That’s a fair question.

Many, if not most deputy fire marshals would prefer not to wear a weapon. Some whom we talked with are downright resentful that they are required to go through Police Officer Standards and Training (POST) certification to be qualified to be armed agents. It’s not the training they object to so much as the requirement that they carry a weapon.

But the fact remains that they are required to do just that.

But there may be legitimate questions as to the actual legality of such a requirement.

In 2009, State Fire Marshal Butch Browning wanted a bill introduced that would redefine and expand the authority of deputy fire marshals, a move opposed by command level brass at Louisiana State Police (LSP) who found the proposal to be inappropriate, based on the mission of the Louisiana Office of State Fire Marshal (LOSFM).

In a March 16, 2009, email to State Police command and on which LSP’s Office of Legal Affairs was copied, Browning wrote, “I wanted to follow up on the legislation on full police powers for our investigators. Currently, they have powers to carry firearms and (to) make arrests for the arson crimes and I have the authority to commission them. Arson is now, more than ever, a bi-product of so many other crimes and our folks regularly uncover other crimes and times where their ability to charge with other crimes might help the arson investigation.

“Our people need full powers while conducting a (sic) arson investigation. This can be accomplished with adding to the fire marshal’s act or by your commissioning authority,” he wrote. “I have no preference. I just know they need this ability. You (sic) consideration in this matter is appreciated.”

Browning even prevailed upon then-State Rep. Karen St. Germain of Plaquemine (now Commissioner of the Office of Motor Vehicles) to draft a bill to redefine the role of deputy fire marshals. From what we can determine it appears that despite Browning’s pleas to expand the agency’s law enforcement authority the bill received no support from Gov. Bobby Jindal (likely at the urging of then-State Police Superintendent Mike Edmonson) and was never filed.

Why would a person who trained to be a boiler inspector be required to pack heat?

The same goes for nursing home, child care facilities, and hospital inspectors.

Ditto those who inspect carnival rides.

Likewise, for jail, public school and other public building inspectors.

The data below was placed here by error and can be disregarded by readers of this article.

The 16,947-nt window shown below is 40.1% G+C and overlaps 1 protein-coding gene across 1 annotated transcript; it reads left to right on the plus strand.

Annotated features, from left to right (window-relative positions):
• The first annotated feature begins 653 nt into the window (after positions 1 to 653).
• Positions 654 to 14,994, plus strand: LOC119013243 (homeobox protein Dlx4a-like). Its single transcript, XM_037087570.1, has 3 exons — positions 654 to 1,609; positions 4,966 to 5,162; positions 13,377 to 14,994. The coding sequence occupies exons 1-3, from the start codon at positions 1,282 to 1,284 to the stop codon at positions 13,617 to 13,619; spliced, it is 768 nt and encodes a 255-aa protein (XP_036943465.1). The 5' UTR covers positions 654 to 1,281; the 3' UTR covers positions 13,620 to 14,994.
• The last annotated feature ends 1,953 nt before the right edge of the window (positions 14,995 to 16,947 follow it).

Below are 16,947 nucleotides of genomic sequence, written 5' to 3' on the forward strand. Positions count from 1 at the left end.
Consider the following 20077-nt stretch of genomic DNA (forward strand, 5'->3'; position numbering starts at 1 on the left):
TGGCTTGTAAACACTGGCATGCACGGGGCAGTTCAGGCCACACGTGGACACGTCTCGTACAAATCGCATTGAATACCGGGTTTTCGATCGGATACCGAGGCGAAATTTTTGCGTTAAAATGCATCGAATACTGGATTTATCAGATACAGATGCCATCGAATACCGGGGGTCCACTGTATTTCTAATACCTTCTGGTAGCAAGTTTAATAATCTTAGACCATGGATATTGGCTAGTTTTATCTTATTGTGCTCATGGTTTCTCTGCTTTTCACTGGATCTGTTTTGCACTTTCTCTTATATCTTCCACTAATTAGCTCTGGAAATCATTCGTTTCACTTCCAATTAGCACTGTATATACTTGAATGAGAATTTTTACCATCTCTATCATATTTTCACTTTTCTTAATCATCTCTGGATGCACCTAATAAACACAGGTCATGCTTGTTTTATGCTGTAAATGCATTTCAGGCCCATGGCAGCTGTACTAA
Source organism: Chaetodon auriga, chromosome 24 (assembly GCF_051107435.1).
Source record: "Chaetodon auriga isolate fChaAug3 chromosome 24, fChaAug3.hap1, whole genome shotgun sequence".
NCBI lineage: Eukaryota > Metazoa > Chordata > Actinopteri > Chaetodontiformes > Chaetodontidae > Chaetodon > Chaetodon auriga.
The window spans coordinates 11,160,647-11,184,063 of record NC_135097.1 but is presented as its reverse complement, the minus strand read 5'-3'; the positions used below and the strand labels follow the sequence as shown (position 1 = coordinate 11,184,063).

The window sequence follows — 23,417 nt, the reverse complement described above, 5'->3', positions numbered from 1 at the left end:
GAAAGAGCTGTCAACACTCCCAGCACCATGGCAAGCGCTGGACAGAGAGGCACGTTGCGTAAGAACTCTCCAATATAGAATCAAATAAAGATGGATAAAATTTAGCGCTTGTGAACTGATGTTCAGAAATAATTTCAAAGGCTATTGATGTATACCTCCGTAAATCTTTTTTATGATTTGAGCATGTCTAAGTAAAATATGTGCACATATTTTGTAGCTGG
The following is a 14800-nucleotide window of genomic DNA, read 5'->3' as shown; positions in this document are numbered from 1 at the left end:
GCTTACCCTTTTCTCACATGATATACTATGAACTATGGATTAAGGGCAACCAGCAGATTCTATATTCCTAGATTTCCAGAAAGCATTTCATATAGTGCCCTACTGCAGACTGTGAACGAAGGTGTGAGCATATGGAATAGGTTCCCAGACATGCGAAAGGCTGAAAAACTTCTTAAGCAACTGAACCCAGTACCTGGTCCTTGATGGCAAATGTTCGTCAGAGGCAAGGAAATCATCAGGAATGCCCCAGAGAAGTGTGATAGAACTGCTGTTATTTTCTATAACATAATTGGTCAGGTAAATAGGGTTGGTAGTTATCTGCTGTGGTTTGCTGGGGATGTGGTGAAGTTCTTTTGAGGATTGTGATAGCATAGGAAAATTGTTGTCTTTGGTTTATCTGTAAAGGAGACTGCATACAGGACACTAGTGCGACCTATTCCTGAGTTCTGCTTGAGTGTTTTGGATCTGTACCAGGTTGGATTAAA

The fact is, the only conceivable area in which a deputy fire marshal might need to be armed is in the area of explosives and arson investigations, according to highly-placed LSP officials who insist there is little or no need for the creation of yet another police agency to augment LSP, Department of Public Service (DPS) officers, sheriffs’ departments, campus and local police departments.

Yet, just a couple of years ago, there they were: Armed deputy fire marshals patrolling the New Orleans French Quarter during Mardi Gras.

In order for Browning to get around the objections of LSP, he instituted cross-training whereby all deputy fire marshals, no matter their specialized training, must be qualified to inspect any type building, any carnival ride, any boiler, any jail, or any night club—and to be arson investigators to boot. That proposal, coinciding as it did with Jindal’s obsession with downsizing and consolidation of state government, tempered the governor’s initial reluctance to go along with Browning.

But in reality, the issue was never about improving response or streamlining the agency at all. It was about improving retirement benefits.

By allowing deputies—all deputies (and virtually all employees would ultimately be designated as deputies)—to become POST-certified and to carry weapons, it qualified employees (even clerical, if they wore a gun, as some now do), to have their jobs upgraded to hazardous duty as are state police and DPS police.

What that means is employees can now qualify to retire at 100 percent of their average salary for their top three years more than a decade earlier than State Civil Service employees. Here’s how it works:

State classified employees under Civil Service accrue retirement at 2.5 percent per year at a rate based on the average of their three highest earning years (excluding overtime) multiplied by years of service. So, a classified employee whose highest three-year average earnings are $50,000 must work 40 years to retire at 100 percent of his salary ($50,000 X 2.5 percent = $1,250 X 40 years = $50,000. Based on that same formula, if he worked 30 years, he would retire at $37,500). (This equation, of course, works for any pay level, not just $50,000.)